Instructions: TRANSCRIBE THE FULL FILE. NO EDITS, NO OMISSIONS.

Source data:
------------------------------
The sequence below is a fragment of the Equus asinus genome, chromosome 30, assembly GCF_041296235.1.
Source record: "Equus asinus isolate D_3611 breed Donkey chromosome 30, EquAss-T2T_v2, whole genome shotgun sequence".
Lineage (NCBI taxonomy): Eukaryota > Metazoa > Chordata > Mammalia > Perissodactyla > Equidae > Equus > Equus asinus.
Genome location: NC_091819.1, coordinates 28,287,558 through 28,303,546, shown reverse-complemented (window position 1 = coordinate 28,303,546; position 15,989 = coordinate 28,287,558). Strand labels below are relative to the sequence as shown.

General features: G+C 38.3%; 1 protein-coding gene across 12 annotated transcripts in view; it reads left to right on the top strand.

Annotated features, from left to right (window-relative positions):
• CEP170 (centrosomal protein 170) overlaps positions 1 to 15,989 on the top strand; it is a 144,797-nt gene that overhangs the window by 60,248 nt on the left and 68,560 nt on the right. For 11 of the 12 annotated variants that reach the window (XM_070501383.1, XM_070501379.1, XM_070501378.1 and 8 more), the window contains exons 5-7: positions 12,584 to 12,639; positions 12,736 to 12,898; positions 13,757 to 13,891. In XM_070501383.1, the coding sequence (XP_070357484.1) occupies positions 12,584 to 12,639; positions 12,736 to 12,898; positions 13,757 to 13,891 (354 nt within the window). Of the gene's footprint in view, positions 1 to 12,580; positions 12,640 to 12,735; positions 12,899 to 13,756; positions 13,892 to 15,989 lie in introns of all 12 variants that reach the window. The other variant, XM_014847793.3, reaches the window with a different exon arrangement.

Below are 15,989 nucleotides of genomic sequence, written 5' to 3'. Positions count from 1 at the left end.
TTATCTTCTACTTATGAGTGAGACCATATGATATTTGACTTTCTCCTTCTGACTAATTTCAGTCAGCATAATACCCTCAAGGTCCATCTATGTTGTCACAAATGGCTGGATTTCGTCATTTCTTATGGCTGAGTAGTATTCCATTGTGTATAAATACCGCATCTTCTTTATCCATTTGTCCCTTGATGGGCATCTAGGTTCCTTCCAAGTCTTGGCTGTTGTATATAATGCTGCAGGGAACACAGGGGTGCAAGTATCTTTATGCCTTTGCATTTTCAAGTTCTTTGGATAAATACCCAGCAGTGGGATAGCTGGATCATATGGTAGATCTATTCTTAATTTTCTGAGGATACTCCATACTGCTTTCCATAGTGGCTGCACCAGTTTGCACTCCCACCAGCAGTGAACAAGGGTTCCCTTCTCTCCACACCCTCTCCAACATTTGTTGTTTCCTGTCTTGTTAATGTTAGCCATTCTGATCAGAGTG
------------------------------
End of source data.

The sequence below is a fragment of the Equus asinus genome, chromosome 30, assembly GCF_041296235.1.
Source record: "Equus asinus isolate D_3611 breed Donkey chromosome 30, EquAss-T2T_v2, whole genome shotgun sequence".
Lineage (NCBI taxonomy): Eukaryota > Metazoa > Chordata > Mammalia > Perissodactyla > Equidae > Equus > Equus asinus.
Genome location: NC_091819.1, coordinates 28,287,558 through 28,303,546, shown reverse-complemented (window position 1 = coordinate 28,303,546; position 15,989 = coordinate 28,287,558). Strand labels below are relative to the sequence as shown.

General features: G+C 38.3%; 1 protein-coding gene across 12 annotated transcripts in view; it reads left to right on the top strand.

Annotated features, from left to right (window-relative positions):
• CEP170 (centrosomal protein 170) overlaps positions 1 to 15,989 on the top strand; it is a 144,797-nt gene that overhangs the window by 60,248 nt on the left and 68,560 nt on the right. For 11 of the 12 annotated variants that reach the window (XM_070501383.1, XM_070501379.1, XM_070501378.1 and 8 more), the window contains exons 5-7: positions 12,584 to 12,639; positions 12,736 to 12,898; positions 13,757 to 13,891. In XM_070501383.1, the coding sequence (XP_070357484.1) occupies positions 12,584 to 12,639; positions 12,736 to 12,898; positions 13,757 to 13,891 (354 nt within the window). Of the gene's footprint in view, positions 1 to 12,580; positions 12,640 to 12,735; positions 12,899 to 13,756; positions 13,892 to 15,989 lie in introns of all 12 variants that reach the window. The other variant, XM_014847793.3, reaches the window with a different exon arrangement.

Below are 15,989 nucleotides of genomic sequence, written 5' to 3'. Positions count from 1 at the left end.
TTATCTTCTACTTATGAGTGAGACCATATGATATTTGACTTTCTCCTTCTGACTAATTTCAGTCAGCATAATACCCTCAAGGTCCATCTATGTTGTCACAAATGGCTGGATTTCGTCATTTCTTATGGCTGAGTAGTATTCCATTGTGTATAAATACCGCATCTTCTTTATCCATTTGTCCCTTGATGGGCATCTAGGTTCCTTCCAAGTCTTGGCTGTTGTATATAATGCTGCAGGGAACACAGGGGTGCAAGTATCTTTATGCCTTTGCATTTTCAAGTTCTTTGGATAAATACCCAGCAGTGGGATAGCTGGATCATATGGTAGATCTATTCTTAATTTTCTGAGGATACTCCATACTGCTTTCCATAGTGGCTGCACCAGTTTGCACTCCCACCAGCAGTGAACAAGGGTTCCCTTCTCTCCACACCCTCTCCAACATTTGTTGTTTCCTGTCTTGTTAATGTTAGCCATTCTGATCAGAGTG